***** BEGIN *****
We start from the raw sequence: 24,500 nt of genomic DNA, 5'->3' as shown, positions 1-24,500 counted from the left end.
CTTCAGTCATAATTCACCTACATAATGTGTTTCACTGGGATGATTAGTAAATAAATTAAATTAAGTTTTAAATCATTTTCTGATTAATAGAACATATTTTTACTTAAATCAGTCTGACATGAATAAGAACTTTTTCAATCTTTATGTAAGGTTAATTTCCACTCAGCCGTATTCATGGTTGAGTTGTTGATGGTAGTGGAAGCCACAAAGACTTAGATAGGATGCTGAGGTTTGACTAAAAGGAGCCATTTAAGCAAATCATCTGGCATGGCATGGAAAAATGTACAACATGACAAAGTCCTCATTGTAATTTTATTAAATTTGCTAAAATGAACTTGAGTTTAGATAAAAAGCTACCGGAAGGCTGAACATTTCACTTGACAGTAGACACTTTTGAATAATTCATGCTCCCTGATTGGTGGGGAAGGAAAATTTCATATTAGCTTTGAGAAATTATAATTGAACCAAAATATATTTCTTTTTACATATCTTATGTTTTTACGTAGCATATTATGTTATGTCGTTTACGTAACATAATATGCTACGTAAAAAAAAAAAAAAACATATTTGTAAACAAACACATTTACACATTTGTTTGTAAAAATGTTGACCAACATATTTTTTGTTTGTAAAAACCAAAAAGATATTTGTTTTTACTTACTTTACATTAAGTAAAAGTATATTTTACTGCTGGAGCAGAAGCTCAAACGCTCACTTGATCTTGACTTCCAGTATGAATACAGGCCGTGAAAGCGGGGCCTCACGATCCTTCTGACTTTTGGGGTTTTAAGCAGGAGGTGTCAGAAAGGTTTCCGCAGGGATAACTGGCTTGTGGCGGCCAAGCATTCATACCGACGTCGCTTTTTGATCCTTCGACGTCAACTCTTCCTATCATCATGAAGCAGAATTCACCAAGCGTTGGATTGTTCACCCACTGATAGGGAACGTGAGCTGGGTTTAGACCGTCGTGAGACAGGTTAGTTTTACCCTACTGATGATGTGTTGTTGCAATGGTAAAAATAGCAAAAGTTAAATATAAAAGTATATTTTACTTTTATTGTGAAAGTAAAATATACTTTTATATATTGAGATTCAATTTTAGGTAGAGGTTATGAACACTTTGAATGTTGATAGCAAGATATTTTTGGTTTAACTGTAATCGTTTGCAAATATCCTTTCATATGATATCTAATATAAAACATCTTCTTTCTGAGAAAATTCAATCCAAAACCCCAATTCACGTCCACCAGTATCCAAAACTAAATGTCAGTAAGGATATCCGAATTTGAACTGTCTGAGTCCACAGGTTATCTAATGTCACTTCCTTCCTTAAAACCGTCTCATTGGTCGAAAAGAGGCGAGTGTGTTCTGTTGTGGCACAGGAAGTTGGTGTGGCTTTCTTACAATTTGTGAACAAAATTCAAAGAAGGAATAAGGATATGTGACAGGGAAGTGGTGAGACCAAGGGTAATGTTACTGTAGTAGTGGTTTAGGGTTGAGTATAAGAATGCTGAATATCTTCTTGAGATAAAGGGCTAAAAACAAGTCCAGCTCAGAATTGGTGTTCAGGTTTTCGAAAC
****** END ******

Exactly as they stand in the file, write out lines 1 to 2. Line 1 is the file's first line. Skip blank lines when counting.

We start from the raw sequence: 24,500 nt of genomic DNA, 5'->3' as shown, positions 1-24,500 counted from the left end.
CTTCAGTCATAATTCACCTACATAATGTGTTTCACTGGGATGATTAGTAAATAAATTAAATTAAGTTTTAAATCATTTTCTGATTAATAGAACATATTTTTACTTAAATCAGTCTGACATGAATAAGAACTTTTTCAATCTTTATGTAAGGTTAATTTCCACTCAGCCGTATTCATGGTTGAGTTGTTGATGGTAGTGGAAGCCACAAAGACTTAGATAGGATGCTGAGGTTTGACTAAAAGGAGCCATTTAAGCAAATCATCTGGCATGGCATGGAAAAATGTACAACATGACAAAGTCCTCATTGTAATTTTATTAAATTTGCTAAAATGAACTTGAGTTTAGATAAAAAGCTACCGGAAGGCTGAACATTTCACTTGACAGTAGACACTTTTGAATAATTCATGCTCCCTGATTGGTGGGGAAGGAAAATTTCATATTAGCTTTGAGAAATTATAATTGAACCAAAATATATTTCTTTTTACATATCTTATGTTTTTACGTAGCATATTATGTTATGTCGTTTACGTAACATAATATGCTACGTAAAAAAAAAAAAAAACATATTTGTAAACAAACACATTTACACATTTGTTTGTAAAAATGTTGACCAACATATTTTTTGTTTGTAAAAACCAAAAAGATATTTGTTTTTACTTACTTTACATTAAGTAAAAGTATATTTTACTGCTGGAGCAGAAGCTCAAACGCTCACTTGATCTTGACTTCCAGTATGAATACAGGCCGTGAAAGCGGGGCCTCACGATCCTTCTGACTTTTGGGGTTTTAAGCAGGAGGTGTCAGAAAGGTTTCCGCAGGGATAACTGGCTTGTGGCGGCCAAGCATTCATACCGACGTCGCTTTTTGATCCTTCGACGTCAACTCTTCCTATCATCATGAAGCAGAATTCACCAAGCGTTGGATTGTTCACCCACTGATAGGGAACGTGAGCTGGGTTTAGACCGTCGTGAGACAGGTTAGTTTTACCCTACTGATGATGTGTTGTTGCAATGGTAAAAATAGCAAAAGTTAAATATAAAAGTATATTTTACTTTTATTGTGAAAGTAAAATATACTTTTATATATTGAGATTCAATTTTAGGTAGAGGTTATGAACACTTTGAATGTTGATAGCAAGATATTTTTGGTTTAACTGTAATCGTTTGCAAATATCCTTTCATATGATATCTAATATAAAACATCTTCTTTCTGAGAAAATTCAATCCAAAACCCCAATTCACGTCCACCAGTATCCAAAACTAAATGTCAGTAAGGATATCCGAATTTGAACTGTCTGAGTCCACAGGTTATCTAATGTCACTTCCTTCCTTAAAACCGTCTCATTGGTCGAAAAGAGGCGAGTGTGTTCTGTTGTGGCACAGGAAGTTGGTGTGGCTTTCTTACAATTTGTGAACAAAATTCAAAGAAGGAATAAGGATATGTGACAGGGAAGTGGTGAGACCAAGGGTAATGTTACTGTAGTAGTGGTTTAGGGTTGAGTATAAGAATGCTGAATATCTTCTTGAGATAAAGGGCTAAAAACAAGTCCAGCTCAGAATTGGTGTTCAGGTTTTCGAAAC